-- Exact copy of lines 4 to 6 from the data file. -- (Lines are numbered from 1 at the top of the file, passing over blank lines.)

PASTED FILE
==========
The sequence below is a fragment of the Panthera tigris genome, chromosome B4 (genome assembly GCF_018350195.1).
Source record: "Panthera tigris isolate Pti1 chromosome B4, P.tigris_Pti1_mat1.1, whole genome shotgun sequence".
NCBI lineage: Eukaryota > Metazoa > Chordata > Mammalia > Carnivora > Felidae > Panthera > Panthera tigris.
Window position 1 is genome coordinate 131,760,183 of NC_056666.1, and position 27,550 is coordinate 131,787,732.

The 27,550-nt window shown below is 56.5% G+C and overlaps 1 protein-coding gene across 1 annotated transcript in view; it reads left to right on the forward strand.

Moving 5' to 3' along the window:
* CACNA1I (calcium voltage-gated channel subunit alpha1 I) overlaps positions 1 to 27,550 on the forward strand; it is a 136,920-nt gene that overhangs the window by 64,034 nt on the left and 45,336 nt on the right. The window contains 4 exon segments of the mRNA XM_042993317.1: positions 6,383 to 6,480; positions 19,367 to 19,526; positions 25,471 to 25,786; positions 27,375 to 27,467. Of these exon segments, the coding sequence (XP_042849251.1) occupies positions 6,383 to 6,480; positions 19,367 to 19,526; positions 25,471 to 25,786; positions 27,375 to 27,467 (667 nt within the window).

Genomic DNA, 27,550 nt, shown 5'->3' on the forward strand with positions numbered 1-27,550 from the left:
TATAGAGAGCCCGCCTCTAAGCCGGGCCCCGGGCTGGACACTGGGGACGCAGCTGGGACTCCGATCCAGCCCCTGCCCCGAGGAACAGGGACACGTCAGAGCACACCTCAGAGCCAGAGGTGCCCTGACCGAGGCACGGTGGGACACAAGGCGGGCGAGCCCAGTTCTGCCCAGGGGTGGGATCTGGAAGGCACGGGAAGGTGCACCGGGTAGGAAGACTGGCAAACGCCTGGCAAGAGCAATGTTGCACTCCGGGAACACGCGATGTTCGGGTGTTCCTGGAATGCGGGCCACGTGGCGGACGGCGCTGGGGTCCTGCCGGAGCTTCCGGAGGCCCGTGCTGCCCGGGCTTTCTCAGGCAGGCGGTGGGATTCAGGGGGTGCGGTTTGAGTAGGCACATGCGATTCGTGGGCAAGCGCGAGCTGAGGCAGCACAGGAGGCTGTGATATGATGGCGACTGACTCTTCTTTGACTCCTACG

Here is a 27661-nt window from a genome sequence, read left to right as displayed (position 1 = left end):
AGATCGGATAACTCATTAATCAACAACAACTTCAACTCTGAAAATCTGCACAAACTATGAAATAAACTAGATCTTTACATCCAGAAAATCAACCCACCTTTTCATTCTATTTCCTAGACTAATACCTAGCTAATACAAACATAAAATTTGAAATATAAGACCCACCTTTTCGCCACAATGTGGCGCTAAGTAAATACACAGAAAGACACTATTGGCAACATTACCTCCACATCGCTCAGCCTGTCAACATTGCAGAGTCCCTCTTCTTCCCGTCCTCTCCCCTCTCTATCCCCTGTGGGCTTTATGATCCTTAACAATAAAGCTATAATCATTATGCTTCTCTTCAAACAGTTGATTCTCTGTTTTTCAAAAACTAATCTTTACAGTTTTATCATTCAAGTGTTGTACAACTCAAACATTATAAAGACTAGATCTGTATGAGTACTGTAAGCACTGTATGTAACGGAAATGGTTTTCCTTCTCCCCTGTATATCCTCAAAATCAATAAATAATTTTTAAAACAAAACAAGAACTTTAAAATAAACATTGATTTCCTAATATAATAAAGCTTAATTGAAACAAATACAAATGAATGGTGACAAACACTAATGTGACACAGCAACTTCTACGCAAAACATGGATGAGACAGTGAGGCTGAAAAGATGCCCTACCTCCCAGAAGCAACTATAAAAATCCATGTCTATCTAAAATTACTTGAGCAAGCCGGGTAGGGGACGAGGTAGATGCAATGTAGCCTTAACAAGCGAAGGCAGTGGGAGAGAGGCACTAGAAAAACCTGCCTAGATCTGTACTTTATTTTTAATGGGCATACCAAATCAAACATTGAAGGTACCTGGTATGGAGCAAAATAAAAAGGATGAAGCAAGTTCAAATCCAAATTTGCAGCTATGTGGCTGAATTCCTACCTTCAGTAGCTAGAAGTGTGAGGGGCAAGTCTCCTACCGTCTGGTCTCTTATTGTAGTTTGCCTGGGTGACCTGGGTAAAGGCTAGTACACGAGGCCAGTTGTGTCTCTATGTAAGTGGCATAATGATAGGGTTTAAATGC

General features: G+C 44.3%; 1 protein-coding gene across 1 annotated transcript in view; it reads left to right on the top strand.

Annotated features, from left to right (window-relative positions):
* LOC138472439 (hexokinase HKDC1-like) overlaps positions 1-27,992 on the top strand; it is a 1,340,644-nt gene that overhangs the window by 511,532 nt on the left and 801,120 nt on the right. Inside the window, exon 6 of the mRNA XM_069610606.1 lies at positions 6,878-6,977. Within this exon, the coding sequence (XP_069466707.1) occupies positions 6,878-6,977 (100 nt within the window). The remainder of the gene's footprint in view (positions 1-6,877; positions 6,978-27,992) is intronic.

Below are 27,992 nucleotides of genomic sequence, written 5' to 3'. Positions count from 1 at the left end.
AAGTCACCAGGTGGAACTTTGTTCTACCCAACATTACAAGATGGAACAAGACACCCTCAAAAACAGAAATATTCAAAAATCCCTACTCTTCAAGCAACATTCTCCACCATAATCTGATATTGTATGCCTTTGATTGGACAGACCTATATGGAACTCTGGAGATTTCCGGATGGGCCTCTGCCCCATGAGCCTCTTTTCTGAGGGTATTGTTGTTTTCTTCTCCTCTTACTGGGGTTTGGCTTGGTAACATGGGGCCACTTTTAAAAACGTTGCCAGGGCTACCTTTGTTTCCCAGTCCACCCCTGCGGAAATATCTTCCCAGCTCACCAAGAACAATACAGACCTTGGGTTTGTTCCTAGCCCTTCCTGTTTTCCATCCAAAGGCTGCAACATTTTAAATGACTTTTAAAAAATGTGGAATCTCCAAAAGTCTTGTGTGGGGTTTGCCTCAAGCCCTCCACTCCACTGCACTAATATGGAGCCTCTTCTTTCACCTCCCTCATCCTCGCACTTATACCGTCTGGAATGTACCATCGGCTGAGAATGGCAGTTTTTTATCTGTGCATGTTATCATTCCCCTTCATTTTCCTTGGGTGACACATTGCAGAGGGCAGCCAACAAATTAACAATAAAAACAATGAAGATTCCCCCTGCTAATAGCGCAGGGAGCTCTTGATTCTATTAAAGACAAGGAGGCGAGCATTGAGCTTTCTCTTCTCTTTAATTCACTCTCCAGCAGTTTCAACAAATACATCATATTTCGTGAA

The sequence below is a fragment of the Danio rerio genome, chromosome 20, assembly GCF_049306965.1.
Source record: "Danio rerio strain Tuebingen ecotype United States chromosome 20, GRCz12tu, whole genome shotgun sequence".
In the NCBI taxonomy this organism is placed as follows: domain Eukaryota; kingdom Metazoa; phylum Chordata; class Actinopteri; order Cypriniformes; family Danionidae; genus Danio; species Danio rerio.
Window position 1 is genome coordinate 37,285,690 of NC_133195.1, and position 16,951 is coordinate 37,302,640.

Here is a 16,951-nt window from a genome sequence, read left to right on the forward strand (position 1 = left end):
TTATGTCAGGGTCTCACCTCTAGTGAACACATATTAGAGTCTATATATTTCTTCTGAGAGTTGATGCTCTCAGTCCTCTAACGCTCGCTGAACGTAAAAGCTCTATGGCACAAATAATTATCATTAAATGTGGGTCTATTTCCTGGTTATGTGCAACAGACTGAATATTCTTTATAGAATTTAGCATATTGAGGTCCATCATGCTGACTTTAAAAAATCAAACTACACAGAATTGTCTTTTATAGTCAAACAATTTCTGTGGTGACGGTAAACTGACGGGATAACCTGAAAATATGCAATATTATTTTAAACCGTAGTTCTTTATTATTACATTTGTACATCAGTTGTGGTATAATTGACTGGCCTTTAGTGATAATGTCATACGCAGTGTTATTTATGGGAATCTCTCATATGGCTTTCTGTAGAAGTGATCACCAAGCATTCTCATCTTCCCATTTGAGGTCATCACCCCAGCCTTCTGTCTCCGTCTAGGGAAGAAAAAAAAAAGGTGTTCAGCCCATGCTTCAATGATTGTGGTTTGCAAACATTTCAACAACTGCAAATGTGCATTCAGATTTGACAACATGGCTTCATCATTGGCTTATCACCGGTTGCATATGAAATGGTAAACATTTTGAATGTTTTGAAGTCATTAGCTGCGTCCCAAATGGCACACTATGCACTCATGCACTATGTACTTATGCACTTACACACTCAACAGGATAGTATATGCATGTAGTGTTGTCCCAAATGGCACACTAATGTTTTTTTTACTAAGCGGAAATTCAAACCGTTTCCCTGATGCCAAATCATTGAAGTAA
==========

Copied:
Window position 1 is genome coordinate 131,760,183 of NC_056666.1, and position 27,550 is coordinate 131,787,732.

The 27,550-nt window shown below is 56.5% G+C and overlaps 1 protein-coding gene across 1 annotated transcript in view; it reads left to right on the forward strand.

Moving 5' to 3' along the window: